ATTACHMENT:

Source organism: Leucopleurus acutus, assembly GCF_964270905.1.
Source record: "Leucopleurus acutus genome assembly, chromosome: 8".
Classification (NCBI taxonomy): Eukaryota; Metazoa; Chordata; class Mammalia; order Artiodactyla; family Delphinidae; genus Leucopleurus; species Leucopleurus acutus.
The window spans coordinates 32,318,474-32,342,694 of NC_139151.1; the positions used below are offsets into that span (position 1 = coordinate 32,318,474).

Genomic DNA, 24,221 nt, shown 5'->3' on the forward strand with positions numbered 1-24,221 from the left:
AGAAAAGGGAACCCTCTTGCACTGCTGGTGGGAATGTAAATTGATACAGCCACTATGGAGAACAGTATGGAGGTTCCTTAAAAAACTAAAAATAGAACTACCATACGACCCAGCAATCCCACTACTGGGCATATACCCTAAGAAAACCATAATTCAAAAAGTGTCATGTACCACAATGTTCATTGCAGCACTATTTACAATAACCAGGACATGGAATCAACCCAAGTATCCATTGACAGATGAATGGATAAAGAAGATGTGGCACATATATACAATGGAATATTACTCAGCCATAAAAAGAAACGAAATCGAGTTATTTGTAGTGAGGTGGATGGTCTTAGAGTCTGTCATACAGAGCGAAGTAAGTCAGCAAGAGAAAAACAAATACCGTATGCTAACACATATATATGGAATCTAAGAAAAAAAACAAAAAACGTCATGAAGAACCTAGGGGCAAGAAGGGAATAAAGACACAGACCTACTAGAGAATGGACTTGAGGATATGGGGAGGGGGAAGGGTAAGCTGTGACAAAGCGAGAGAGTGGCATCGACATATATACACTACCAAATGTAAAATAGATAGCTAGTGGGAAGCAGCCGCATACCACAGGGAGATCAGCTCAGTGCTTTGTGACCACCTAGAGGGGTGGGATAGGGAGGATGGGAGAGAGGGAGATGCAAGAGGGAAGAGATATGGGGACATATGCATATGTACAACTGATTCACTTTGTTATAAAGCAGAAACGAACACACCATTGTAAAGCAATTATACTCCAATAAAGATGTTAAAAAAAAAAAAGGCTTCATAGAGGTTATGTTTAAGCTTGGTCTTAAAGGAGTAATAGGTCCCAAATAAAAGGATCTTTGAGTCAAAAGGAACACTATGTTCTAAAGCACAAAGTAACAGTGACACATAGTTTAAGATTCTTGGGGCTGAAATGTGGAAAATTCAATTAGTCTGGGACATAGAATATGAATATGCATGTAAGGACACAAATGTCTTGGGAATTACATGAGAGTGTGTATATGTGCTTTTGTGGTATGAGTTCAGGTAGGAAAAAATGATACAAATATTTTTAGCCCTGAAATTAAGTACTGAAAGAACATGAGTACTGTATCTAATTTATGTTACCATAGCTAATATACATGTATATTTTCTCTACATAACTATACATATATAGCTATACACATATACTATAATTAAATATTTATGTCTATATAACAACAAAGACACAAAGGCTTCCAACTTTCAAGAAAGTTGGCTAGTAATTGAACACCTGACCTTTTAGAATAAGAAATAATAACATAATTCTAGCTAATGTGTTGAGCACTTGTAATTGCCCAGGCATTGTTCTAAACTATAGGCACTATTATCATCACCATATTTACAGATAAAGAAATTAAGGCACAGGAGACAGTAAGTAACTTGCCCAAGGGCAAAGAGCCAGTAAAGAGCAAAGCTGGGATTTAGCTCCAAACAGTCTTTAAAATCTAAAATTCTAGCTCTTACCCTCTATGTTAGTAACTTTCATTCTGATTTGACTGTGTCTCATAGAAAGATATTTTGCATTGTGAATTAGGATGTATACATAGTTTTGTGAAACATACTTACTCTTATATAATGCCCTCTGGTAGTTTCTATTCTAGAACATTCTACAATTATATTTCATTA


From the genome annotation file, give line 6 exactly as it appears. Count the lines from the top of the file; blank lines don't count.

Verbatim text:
AGAAAAGGGAACCCTCTTGCACTGCTGGTGGGAATGTAAATTGATACAGCCACTATGGAGAACAGTATGGAGGTTCCTTAAAAAACTAAAAATAGAACTACCATACGACCCAGCAATCCCACTACTGGGCATATACCCTAAGAAAACCATAATTCAAAAAGTGTCATGTACCACAATGTTCATTGCAGCACTATTTACAATAACCAGGACATGGAATCAACCCAAGTATCCATTGACAGATGAATGGATAAAGAAGATGTGGCACATATATACAATGGAATATTACTCAGCCATAAAAAGAAACGAAATCGAGTTATTTGTAGTGAGGTGGATGGTCTTAGAGTCTGTCATACAGAGCGAAGTAAGTCAGCAAGAGAAAAACAAATACCGTATGCTAACACATATATATGGAATCTAAGAAAAAAAACAAAAAACGTCATGAAGAACCTAGGGGCAAGAAGGGAATAAAGACACAGACCTACTAGAGAATGGACTTGAGGATATGGGGAGGGGGAAGGGTAAGCTGTGACAAAGCGAGAGAGTGGCATCGACATATATACACTACCAAATGTAAAATAGATAGCTAGTGGGAAGCAGCCGCATACCACAGGGAGATCAGCTCAGTGCTTTGTGACCACCTAGAGGGGTGGGATAGGGAGGATGGGAGAGAGGGAGATGCAAGAGGGAAGAGATATGGGGACATATGCATATGTACAACTGATTCACTTTGTTATAAAGCAGAAACGAACACACCATTGTAAAGCAATTATACTCCAATAAAGATGTTAAAAAAAAAAAAGGCTTCATAGAGGTTATGTTTAAGCTTGGTCTTAAAGGAGTAATAGGTCCCAAATAAAAGGATCTTTGAGTCAAAAGGAACACTATGTTCTAAAGCACAAAGTAACAGTGACACATAGTTTAAGATTCTTGGGGCTGAAATGTGGAAAATTCAATTAGTCTGGGACATAGAATATGAATATGCATGTAAGGACACAAATGTCTTGGGAATTACATGAGAGTGTGTATATGTGCTTTTGTGGTATGAGTTCAGGTAGGAAAAAATGATACAAATATTTTTAGCCCTGAAATTAAGTACTGAAAGAACATGAGTACTGTATCTAATTTATGTTACCATAGCTAATATACATGTATATTTTCTCTACATAACTATACATATATAGCTATACACATATACTATAATTAAATATTTATGTCTATATAACAACAAAGACACAAAGGCTTCCAACTTTCAAGAAAGTTGGCTAGTAATTGAACACCTGACCTTTTAGAATAAGAAATAATAACATAATTCTAGCTAATGTGTTGAGCACTTGTAATTGCCCAGGCATTGTTCTAAACTATAGGCACTATTATCATCACCATATTTACAGATAAAGAAATTAAGGCACAGGAGACAGTAAGTAACTTGCCCAAGGGCAAAGAGCCAGTAAAGAGCAAAGCTGGGATTTAGCTCCAAACAGTCTTTAAAATCTAAAATTCTAGCTCTTACCCTCTATGTTAGTAACTTTCATTCTGATTTGACTGTGTCTCATAGAAAGATATTTTGCATTGTGAATTAGGATGTATACATAGTTTTGTGAAACATACTTACTCTTATATAATGCCCTCTGGTAGTTTCTATTCTAGAACATTCTACAATTATATTTCATTA